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68 Facts About Krupp
Krupp bought and sold real estate, and became one of the city's richest men.
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Krupp's descendants produced small guns during the Thirty Years' War and eventually acquired fulling mills, coal mines and an iron forge.
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Alfried Krupp was convicted as a criminal against humanity for the employment of the prisoners of war, foreign civilians and concentration camp inmates under inhumane conditions in work connected with the conduct of war.
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Krupp was sentenced to twelve years imprisonment, but served just three and was pardoned by John J McCloy.
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Friedrich Krupp launched the family's metal-based activities, building a pioneering steel foundry in Essen in 1810.
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An account cited that, on his deathbed, the elder Krupp confided to Alfred, who was then 14 years old, the secret of steel casting.
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At his death twenty thousand people worked for Krupp—making it the world's largest industrial company and the largest private company in the German empire.
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Krupp's had a Great Krupp Building with an exhibition of guns at the Columbian Exposition in 1893.
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In 1999, the Krupp Group merged with its largest competitor, Thyssen AG; the combined company—ThyssenKrupp, became Germany's fifth-largest firm and one of the largest steel producers in the world.
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The Widow Krupp greatly expanded the family's holdings over the decades, acquiring a fulling mill, shares in four coal mines, and an iron forge located on a stream near Essen.
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Krupp realized he would need a large facility with a power source for success, and so he built a mill and foundry on the Ruhr River, which unfortunately proved an unreliable stream.
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Alfred Krupp was born on Alfried Felix Alwyn Krupp, and son of Friedrich Carl, was born in Essen in 1812.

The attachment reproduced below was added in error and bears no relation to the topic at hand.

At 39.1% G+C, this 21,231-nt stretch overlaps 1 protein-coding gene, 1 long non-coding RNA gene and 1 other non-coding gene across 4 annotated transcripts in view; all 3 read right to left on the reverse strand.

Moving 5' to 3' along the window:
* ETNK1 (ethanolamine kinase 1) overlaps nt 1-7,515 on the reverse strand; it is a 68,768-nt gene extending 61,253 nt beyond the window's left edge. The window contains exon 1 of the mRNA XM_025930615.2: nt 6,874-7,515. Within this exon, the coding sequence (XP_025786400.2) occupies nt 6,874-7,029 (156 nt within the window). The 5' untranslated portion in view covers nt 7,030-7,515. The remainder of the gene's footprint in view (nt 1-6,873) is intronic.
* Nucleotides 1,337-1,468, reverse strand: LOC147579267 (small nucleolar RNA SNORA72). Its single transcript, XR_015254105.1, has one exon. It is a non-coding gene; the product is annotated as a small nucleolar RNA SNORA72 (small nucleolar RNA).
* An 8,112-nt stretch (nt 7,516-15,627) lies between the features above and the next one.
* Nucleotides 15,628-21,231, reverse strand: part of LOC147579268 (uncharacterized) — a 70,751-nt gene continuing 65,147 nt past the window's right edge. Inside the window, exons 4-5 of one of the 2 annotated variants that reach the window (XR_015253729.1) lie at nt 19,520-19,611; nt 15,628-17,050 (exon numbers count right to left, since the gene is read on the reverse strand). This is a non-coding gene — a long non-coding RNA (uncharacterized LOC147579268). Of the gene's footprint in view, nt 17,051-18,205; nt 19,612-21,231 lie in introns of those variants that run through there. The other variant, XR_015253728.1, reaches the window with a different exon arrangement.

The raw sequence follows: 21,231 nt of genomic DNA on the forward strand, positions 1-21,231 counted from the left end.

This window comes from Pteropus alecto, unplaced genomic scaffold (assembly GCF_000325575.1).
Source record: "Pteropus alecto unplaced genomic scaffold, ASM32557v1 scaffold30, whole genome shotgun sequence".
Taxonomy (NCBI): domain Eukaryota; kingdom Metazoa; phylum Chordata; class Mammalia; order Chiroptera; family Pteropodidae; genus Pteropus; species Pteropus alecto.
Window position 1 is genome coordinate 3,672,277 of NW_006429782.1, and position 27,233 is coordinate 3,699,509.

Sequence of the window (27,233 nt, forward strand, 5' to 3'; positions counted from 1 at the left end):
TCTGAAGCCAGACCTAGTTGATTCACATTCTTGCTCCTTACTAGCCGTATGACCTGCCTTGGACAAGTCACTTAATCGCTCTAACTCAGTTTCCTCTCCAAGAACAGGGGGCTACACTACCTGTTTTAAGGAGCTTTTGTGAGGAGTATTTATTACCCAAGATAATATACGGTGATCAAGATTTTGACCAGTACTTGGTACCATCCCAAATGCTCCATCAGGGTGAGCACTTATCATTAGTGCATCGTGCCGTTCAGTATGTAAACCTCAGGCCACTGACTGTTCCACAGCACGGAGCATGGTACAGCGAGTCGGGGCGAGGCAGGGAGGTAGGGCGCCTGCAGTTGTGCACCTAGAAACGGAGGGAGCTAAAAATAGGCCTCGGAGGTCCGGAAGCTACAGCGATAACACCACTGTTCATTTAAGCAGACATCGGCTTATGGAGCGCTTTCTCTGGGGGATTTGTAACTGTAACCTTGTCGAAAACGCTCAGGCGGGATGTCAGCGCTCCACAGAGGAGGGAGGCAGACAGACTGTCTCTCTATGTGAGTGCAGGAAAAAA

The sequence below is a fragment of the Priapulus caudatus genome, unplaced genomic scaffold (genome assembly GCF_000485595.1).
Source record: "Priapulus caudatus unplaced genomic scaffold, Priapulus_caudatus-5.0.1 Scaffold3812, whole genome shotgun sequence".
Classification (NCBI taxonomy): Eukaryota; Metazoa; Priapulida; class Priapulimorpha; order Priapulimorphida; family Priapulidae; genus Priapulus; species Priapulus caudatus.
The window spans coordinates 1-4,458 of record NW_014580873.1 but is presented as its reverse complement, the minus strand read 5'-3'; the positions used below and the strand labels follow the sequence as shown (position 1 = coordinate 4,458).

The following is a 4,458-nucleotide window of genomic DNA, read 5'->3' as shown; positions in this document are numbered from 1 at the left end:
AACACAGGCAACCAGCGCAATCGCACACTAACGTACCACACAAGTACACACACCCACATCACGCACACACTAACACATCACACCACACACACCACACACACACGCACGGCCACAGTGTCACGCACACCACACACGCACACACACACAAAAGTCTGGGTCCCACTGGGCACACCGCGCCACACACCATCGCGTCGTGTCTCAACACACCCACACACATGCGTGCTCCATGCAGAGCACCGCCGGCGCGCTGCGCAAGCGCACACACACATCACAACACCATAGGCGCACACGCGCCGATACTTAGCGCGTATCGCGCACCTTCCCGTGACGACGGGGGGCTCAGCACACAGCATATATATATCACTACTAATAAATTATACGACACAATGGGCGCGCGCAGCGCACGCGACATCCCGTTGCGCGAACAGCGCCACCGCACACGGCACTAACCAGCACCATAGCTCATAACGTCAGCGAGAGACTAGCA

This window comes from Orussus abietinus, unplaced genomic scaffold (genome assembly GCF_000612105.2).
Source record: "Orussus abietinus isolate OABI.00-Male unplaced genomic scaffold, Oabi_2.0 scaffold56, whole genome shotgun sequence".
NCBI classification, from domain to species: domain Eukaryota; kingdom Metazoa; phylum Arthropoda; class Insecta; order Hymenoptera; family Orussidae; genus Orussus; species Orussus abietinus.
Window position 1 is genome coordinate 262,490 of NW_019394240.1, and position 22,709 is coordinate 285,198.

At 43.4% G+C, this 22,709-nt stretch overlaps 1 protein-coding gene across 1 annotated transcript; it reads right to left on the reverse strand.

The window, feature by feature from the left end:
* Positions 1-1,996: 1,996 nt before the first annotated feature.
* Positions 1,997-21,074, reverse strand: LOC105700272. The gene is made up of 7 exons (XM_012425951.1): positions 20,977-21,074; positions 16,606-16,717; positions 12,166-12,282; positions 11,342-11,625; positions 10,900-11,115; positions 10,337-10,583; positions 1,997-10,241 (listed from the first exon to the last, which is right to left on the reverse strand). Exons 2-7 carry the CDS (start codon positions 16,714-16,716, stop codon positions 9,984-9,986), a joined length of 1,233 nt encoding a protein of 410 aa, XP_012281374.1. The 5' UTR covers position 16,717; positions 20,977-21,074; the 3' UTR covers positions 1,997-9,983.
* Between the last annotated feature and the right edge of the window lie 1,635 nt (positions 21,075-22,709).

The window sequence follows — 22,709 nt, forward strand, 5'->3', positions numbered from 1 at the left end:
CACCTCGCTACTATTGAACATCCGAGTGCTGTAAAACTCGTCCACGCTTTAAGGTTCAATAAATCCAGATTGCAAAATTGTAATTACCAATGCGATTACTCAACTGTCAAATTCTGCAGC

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Krupp's exhibits caused a sensation in the engineering world, and the Essen works became famous.
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Krupp strongly believed in the superiority of breech-loaders, on account of improved accuracy and speed, but this view did not win general acceptance among military officers, who remained loyal to tried-and-true muzzle-loaded bronze cannon.
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Indeed, unable to sell his steel cannon, Krupp gave it to the King of Prussia, who used it as a decorative piece.
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Krupp was bailed out with a 30 million Mark loan from a consortium of banks arranged by the Prussian State Bank.
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In 1878 and 1879 Krupp held competitions known as Volkerschiessen, which were firing demonstrations of cannon for international buyers.
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Krupp was a sole proprietorship, inherited by primogeniture, with strict control of workers.
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Krupp demanded a loyalty oath, required workers to obtain written permission from their foremen when they needed to use the toilet and issued proclamations telling his workers not to concern themselves with national politics.
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In return, Krupp provided social services that were unusually liberal for the era, including "colonies" with parks, schools and recreation grounds - while the widows' and orphans' and other benefit schemes insured the men and their families in case of illness or death.
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Krupp proclaimed he wished to have "a man come and start a counter-revolution" against Jews, socialists and liberals.
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Krupp's spent most of their married years in resorts and spas, with their only child, a son.
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Krupp was a philanthropist, a rarity amongst Ruhr industrial leaders.
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Krupp was particularly interested in promoting the application of genetics to social science and public policy.
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Krupp focused on arms manufacturing, as the US railroad market purchased from its own growing steel industry.
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Fritz Krupp authorized many new products that would do much to change history.
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In 1890 Krupp developed nickel steel, which was hard enough to allow thin battleship armor and cannon using Nobel's improved gunpowder.
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In 1896 Krupp bought Germaniawerft in Kiel, which became Germany's main warship builder and built the first German U-boat in 1906.